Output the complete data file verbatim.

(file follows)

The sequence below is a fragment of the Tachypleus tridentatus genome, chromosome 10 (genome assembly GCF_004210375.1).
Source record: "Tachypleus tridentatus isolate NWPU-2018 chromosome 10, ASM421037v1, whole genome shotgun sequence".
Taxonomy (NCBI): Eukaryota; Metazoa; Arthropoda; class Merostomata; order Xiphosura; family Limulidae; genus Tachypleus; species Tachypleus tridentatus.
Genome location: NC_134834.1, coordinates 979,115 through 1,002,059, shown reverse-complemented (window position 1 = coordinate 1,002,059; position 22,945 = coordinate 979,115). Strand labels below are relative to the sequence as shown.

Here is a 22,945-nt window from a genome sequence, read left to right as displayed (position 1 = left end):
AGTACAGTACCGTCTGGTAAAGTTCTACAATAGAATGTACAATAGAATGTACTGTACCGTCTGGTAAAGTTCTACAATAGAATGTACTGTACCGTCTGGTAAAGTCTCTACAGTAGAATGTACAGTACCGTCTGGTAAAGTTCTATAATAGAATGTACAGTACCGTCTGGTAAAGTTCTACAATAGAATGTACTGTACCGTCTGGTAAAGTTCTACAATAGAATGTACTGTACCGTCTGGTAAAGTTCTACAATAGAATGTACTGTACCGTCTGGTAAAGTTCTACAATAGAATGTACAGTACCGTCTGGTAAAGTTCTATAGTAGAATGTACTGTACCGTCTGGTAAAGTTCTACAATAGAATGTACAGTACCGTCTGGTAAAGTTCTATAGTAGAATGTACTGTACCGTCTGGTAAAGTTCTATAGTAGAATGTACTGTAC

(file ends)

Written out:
The sequence below is a fragment of the Tachypleus tridentatus genome, chromosome 10 (genome assembly GCF_004210375.1).
Source record: "Tachypleus tridentatus isolate NWPU-2018 chromosome 10, ASM421037v1, whole genome shotgun sequence".
Taxonomy (NCBI): Eukaryota; Metazoa; Arthropoda; class Merostomata; order Xiphosura; family Limulidae; genus Tachypleus; species Tachypleus tridentatus.
Genome location: NC_134834.1, coordinates 979,115 through 1,002,059, shown reverse-complemented (window position 1 = coordinate 1,002,059; position 22,945 = coordinate 979,115). Strand labels below are relative to the sequence as shown.

Here is a 22,945-nt window from a genome sequence, read left to right as displayed (position 1 = left end):
AGTACAGTACCGTCTGGTAAAGTTCTACAATAGAATGTACAATAGAATGTACTGTACCGTCTGGTAAAGTTCTACAATAGAATGTACTGTACCGTCTGGTAAAGTCTCTACAGTAGAATGTACAGTACCGTCTGGTAAAGTTCTATAATAGAATGTACAGTACCGTCTGGTAAAGTTCTACAATAGAATGTACTGTACCGTCTGGTAAAGTTCTACAATAGAATGTACTGTACCGTCTGGTAAAGTTCTACAATAGAATGTACTGTACCGTCTGGTAAAGTTCTACAATAGAATGTACAGTACCGTCTGGTAAAGTTCTATAGTAGAATGTACTGTACCGTCTGGTAAAGTTCTACAATAGAATGTACAGTACCGTCTGGTAAAGTTCTATAGTAGAATGTACTGTACCGTCTGGTAAAGTTCTATAGTAGAATGTACTGTAC